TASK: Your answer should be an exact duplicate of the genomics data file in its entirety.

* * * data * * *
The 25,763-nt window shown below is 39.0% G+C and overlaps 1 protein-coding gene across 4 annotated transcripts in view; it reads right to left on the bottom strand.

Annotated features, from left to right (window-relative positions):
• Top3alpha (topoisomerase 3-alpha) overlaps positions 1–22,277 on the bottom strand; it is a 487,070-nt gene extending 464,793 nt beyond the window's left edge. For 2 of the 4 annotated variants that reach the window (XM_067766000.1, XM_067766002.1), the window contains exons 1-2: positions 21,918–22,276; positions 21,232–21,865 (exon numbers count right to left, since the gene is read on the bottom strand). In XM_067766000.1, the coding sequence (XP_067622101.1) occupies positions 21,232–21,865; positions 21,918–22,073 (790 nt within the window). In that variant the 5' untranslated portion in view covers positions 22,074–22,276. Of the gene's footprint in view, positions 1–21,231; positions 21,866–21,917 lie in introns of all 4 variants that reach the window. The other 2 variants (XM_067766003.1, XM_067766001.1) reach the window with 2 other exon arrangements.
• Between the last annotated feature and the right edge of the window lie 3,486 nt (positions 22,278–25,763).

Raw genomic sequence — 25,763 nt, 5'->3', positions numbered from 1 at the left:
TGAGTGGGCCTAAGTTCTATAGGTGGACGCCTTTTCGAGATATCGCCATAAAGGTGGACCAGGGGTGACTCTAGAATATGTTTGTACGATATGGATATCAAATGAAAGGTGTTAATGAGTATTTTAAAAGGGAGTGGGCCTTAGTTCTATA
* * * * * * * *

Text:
The 25,763-nt window shown below is 39.0% G+C and overlaps 1 protein-coding gene across 4 annotated transcripts in view; it reads right to left on the bottom strand.

Annotated features, from left to right (window-relative positions):
• Top3alpha (topoisomerase 3-alpha) overlaps positions 1–22,277 on the bottom strand; it is a 487,070-nt gene extending 464,793 nt beyond the window's left edge. For 2 of the 4 annotated variants that reach the window (XM_067766000.1, XM_067766002.1), the window contains exons 1-2: positions 21,918–22,276; positions 21,232–21,865 (exon numbers count right to left, since the gene is read on the bottom strand). In XM_067766000.1, the coding sequence (XP_067622101.1) occupies positions 21,232–21,865; positions 21,918–22,073 (790 nt within the window). In that variant the 5' untranslated portion in view covers positions 22,074–22,276. Of the gene's footprint in view, positions 1–21,231; positions 21,866–21,917 lie in introns of all 4 variants that reach the window. The other 2 variants (XM_067766003.1, XM_067766001.1) reach the window with 2 other exon arrangements.
• Between the last annotated feature and the right edge of the window lie 3,486 nt (positions 22,278–25,763).

Raw genomic sequence — 25,763 nt, 5'->3', positions numbered from 1 at the left:
TGAGTGGGCCTAAGTTCTATAGGTGGACGCCTTTTCGAGATATCGCCATAAAGGTGGACCAGGGGTGACTCTAGAATATGTTTGTACGATATGGATATCAAATGAAAGGTGTTAATGAGTATTTTAAAAGGGAGTGGGCCTTAGTTCTATA